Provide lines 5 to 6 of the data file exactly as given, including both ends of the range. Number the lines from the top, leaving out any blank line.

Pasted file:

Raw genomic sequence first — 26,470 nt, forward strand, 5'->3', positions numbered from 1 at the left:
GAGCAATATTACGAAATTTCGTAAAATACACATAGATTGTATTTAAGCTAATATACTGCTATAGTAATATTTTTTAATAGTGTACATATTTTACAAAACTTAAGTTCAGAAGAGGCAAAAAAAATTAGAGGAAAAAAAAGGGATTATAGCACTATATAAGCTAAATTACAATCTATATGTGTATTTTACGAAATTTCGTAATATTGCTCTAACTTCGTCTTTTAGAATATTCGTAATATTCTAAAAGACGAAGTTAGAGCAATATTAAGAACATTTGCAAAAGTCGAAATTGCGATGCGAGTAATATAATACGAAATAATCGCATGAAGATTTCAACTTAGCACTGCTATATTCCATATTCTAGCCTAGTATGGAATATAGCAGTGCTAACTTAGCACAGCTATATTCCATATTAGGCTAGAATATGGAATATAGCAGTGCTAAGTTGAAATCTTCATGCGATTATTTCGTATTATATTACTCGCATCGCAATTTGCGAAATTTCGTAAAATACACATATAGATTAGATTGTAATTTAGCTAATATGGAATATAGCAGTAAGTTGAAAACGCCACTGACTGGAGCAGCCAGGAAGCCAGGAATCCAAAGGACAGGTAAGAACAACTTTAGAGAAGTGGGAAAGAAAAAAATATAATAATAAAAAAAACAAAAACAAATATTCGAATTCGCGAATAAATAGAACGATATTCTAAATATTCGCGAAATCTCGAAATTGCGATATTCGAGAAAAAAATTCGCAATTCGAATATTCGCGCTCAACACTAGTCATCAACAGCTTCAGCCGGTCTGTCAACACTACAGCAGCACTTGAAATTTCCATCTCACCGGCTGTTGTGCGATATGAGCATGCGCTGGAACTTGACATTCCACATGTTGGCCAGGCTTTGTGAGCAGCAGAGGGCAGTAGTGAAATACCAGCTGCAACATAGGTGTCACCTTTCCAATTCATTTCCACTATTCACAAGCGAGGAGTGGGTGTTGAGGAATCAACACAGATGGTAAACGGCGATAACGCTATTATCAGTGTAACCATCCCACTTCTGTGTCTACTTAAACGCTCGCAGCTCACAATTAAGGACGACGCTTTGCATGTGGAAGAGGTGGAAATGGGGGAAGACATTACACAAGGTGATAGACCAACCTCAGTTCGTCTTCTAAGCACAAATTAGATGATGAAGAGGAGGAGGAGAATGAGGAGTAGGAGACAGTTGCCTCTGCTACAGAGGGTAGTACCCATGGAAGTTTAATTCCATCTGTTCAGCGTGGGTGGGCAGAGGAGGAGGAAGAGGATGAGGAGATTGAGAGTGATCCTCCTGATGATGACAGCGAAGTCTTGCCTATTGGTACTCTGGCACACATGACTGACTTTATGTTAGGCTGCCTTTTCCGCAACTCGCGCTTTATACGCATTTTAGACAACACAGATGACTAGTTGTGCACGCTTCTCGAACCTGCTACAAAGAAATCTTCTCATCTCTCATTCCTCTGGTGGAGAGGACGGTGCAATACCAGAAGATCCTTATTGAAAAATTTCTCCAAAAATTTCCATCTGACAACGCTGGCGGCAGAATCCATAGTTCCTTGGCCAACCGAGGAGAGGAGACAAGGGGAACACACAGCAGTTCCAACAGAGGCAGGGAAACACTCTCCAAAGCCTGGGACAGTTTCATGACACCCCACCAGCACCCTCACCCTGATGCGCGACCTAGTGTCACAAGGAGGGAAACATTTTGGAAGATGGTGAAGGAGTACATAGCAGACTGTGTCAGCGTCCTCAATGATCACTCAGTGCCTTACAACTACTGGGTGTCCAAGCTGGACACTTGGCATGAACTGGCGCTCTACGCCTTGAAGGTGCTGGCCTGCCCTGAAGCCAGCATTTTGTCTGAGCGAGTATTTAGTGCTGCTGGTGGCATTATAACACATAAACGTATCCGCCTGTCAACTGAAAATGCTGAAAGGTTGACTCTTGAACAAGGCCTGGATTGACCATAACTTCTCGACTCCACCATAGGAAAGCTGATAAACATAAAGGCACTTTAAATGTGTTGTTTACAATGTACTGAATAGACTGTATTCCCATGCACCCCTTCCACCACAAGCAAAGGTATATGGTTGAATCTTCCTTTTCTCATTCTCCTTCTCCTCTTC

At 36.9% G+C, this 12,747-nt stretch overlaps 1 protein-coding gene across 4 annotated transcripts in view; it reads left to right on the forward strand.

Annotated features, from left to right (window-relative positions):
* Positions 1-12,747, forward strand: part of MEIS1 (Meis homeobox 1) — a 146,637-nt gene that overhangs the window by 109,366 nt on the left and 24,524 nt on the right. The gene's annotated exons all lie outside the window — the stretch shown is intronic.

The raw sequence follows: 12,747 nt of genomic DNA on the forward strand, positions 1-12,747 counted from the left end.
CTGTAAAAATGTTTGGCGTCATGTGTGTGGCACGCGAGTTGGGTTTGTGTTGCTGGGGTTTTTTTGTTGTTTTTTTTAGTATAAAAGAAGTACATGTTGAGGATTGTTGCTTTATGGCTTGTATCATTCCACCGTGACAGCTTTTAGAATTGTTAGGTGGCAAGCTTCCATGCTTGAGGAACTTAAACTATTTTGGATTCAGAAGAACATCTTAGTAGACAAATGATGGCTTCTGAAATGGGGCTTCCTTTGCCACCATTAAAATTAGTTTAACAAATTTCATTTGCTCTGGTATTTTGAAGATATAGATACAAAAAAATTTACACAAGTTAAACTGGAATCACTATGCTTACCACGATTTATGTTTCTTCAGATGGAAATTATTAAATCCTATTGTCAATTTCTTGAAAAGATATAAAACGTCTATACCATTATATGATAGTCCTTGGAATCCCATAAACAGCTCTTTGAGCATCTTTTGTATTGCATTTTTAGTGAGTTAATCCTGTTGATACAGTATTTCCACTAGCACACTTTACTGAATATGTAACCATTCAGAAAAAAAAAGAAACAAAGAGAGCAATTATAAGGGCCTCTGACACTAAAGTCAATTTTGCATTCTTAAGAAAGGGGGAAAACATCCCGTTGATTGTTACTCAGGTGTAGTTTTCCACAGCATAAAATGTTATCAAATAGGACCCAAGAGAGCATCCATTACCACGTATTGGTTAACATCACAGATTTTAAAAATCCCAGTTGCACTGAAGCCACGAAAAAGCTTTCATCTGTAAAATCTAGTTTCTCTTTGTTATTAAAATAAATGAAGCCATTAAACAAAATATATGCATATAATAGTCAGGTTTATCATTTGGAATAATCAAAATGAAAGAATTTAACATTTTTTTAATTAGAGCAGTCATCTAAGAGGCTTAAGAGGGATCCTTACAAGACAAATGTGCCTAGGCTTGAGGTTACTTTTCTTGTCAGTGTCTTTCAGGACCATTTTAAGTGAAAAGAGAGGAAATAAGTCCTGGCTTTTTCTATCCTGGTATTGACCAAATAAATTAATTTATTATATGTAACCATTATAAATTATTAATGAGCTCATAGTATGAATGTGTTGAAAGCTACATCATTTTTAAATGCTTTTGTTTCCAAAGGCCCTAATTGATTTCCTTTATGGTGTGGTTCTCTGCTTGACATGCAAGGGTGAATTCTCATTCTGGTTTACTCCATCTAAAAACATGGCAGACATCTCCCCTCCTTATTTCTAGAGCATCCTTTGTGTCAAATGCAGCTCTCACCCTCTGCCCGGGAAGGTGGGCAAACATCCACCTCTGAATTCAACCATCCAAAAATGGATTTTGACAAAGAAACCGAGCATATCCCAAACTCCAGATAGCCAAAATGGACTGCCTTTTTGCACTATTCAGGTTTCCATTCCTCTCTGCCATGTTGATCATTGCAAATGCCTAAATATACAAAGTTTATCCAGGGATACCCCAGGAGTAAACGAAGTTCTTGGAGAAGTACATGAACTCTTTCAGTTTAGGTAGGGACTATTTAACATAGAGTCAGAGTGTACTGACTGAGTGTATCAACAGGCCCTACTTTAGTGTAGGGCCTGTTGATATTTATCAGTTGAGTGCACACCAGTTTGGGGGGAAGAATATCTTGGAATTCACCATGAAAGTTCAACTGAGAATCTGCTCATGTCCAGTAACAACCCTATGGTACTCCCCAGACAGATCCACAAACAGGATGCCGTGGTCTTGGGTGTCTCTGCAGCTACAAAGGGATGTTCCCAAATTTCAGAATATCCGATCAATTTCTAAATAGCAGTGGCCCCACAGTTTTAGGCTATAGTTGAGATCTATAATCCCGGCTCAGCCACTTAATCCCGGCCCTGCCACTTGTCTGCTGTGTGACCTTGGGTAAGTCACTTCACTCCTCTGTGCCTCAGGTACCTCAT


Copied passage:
* Positions 1-12,747, forward strand: part of MEIS1 (Meis homeobox 1) — a 146,637-nt gene that overhangs the window by 109,366 nt on the left and 24,524 nt on the right. The gene's annotated exons all lie outside the window — the stretch shown is intronic.

The raw sequence follows: 12,747 nt of genomic DNA on the forward strand, positions 1-12,747 counted from the left end.